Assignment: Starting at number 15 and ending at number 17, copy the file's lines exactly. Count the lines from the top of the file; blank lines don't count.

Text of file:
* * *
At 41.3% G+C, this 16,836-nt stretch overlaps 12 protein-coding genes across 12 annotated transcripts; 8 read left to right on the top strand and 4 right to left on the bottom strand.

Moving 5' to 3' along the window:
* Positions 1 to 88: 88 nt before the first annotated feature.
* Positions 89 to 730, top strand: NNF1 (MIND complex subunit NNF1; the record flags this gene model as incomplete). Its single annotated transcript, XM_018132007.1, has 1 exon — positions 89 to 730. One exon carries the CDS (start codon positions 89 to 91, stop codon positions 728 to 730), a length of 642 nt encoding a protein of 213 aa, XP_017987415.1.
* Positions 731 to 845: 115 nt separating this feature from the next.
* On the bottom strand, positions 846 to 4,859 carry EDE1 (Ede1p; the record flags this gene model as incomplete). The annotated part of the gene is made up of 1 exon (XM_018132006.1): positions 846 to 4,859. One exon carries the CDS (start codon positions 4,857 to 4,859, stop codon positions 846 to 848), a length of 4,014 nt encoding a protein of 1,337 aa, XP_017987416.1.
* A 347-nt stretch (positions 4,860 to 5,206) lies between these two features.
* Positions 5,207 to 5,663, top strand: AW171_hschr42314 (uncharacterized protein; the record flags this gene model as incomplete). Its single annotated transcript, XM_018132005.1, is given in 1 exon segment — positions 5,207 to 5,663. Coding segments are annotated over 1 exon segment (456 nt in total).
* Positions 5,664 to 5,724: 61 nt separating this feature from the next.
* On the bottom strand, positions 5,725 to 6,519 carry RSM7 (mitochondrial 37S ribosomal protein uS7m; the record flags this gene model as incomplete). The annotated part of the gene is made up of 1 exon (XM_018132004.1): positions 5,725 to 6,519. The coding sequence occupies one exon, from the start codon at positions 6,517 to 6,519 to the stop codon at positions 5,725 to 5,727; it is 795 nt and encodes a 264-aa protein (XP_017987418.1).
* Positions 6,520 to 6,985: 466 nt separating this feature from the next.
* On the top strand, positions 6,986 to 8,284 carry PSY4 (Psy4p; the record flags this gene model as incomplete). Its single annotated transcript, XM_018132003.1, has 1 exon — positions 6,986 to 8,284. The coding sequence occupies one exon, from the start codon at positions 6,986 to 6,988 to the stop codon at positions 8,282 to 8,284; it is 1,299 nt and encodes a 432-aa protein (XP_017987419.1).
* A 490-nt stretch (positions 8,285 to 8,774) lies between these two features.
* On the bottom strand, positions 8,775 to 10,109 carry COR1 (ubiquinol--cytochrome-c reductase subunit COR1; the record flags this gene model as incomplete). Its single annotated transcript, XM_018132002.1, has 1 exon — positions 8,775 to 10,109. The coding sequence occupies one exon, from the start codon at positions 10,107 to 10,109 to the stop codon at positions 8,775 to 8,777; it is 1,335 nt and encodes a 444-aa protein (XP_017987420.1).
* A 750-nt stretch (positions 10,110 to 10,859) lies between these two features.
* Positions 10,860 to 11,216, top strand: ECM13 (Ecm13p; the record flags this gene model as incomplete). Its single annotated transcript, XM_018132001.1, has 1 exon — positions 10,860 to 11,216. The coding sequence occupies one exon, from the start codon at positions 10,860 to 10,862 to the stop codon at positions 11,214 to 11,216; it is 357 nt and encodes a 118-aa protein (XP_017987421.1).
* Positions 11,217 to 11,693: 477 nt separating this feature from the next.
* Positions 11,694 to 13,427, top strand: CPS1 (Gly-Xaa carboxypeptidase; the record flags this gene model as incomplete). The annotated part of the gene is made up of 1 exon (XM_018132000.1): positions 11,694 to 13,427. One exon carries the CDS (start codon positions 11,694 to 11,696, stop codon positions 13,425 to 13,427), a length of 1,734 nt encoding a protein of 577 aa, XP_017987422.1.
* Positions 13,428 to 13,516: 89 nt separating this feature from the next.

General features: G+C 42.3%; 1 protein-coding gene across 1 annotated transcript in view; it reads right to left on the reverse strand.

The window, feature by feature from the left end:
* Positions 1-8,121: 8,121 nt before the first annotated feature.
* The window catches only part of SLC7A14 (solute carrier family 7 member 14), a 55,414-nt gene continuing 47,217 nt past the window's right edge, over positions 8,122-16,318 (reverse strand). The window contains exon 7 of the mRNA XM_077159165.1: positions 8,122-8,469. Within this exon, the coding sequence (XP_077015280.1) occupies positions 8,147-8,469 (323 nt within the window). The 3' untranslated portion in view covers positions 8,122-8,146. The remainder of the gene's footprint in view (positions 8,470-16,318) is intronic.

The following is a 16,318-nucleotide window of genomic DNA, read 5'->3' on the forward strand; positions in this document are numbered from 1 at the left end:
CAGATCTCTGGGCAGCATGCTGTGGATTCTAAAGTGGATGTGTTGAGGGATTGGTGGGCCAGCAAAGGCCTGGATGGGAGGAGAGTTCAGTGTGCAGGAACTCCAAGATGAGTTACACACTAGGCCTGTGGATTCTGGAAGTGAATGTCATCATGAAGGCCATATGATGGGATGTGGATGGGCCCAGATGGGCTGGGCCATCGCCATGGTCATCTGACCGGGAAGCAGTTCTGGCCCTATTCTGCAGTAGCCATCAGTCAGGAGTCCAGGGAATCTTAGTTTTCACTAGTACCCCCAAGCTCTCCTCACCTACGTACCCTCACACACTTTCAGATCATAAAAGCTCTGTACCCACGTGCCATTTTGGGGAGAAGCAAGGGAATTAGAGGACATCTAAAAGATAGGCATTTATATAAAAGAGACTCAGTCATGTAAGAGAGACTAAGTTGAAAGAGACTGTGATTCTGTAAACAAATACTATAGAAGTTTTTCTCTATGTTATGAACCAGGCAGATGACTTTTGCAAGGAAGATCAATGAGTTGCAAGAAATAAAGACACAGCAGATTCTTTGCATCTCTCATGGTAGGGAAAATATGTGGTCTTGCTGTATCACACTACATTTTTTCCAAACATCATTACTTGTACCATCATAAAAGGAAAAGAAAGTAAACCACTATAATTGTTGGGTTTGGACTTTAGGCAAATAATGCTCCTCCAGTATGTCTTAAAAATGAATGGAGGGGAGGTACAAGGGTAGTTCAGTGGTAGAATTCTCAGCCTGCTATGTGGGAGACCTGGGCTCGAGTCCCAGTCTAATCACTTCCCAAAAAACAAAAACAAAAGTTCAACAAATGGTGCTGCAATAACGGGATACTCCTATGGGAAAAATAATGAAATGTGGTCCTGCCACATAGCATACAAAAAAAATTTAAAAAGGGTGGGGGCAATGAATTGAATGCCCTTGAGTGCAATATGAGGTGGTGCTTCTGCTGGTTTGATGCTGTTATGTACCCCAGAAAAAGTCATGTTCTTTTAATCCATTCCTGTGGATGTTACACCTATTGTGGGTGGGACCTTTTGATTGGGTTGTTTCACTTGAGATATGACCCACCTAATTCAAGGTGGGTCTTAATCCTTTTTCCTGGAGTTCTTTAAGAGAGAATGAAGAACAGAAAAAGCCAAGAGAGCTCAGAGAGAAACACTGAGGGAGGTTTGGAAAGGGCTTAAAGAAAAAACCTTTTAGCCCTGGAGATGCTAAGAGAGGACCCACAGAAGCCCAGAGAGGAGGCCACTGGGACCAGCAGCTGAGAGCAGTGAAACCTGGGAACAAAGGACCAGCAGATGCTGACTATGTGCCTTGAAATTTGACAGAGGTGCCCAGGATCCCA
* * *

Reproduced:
* A 750-nt stretch (positions 10,110 to 10,859) lies between these two features.
* Positions 10,860 to 11,216, top strand: ECM13 (Ecm13p; the record flags this gene model as incomplete). Its single annotated transcript, XM_018132001.1, has 1 exon — positions 10,860 to 11,216. The coding sequence occupies one exon, from the start codon at positions 10,860 to 10,862 to the stop codon at positions 11,214 to 11,216; it is 357 nt and encodes a 118-aa protein (XP_017987421.1).
* Positions 11,217 to 11,693: 477 nt separating this feature from the next.